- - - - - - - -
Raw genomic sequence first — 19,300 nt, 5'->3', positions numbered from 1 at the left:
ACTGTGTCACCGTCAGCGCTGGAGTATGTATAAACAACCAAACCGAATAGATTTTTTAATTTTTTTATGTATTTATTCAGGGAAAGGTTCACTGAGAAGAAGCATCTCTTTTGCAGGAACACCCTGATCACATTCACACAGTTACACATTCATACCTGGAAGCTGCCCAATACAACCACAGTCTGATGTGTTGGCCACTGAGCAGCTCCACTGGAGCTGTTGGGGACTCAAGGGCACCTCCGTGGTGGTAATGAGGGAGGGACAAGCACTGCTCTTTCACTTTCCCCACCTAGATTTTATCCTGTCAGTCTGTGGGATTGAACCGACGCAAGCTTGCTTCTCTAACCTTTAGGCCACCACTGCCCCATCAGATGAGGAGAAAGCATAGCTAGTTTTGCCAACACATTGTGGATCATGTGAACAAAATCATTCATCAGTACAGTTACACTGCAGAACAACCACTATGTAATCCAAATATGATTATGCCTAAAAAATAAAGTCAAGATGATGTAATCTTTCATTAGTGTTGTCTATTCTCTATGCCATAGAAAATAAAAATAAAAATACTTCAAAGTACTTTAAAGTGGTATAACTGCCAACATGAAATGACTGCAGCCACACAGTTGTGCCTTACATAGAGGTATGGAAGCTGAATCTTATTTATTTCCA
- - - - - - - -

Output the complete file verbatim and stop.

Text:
Raw genomic sequence first — 19,300 nt, 5'->3', positions numbered from 1 at the left:
ACTGTGTCACCGTCAGCGCTGGAGTATGTATAAACAACCAAACCGAATAGATTTTTTAATTTTTTTATGTATTTATTCAGGGAAAGGTTCACTGAGAAGAAGCATCTCTTTTGCAGGAACACCCTGATCACATTCACACAGTTACACATTCATACCTGGAAGCTGCCCAATACAACCACAGTCTGATGTGTTGGCCACTGAGCAGCTCCACTGGAGCTGTTGGGGACTCAAGGGCACCTCCGTGGTGGTAATGAGGGAGGGACAAGCACTGCTCTTTCACTTTCCCCACCTAGATTTTATCCTGTCAGTCTGTGGGATTGAACCGACGCAAGCTTGCTTCTCTAACCTTTAGGCCACCACTGCCCCATCAGATGAGGAGAAAGCATAGCTAGTTTTGCCAACACATTGTGGATCATGTGAACAAAATCATTCATCAGTACAGTTACACTGCAGAACAACCACTATGTAATCCAAATATGATTATGCCTAAAAAATAAAGTCAAGATGATGTAATCTTTCATTAGTGTTGTCTATTCTCTATGCCATAGAAAATAAAAATAAAAATACTTCAAAGTACTTTAAAGTGGTATAACTGCCAACATGAAATGACTGCAGCCACACAGTTGTGCCTTACATAGAGGTATGGAAGCTGAATCTTATTTATTTCCA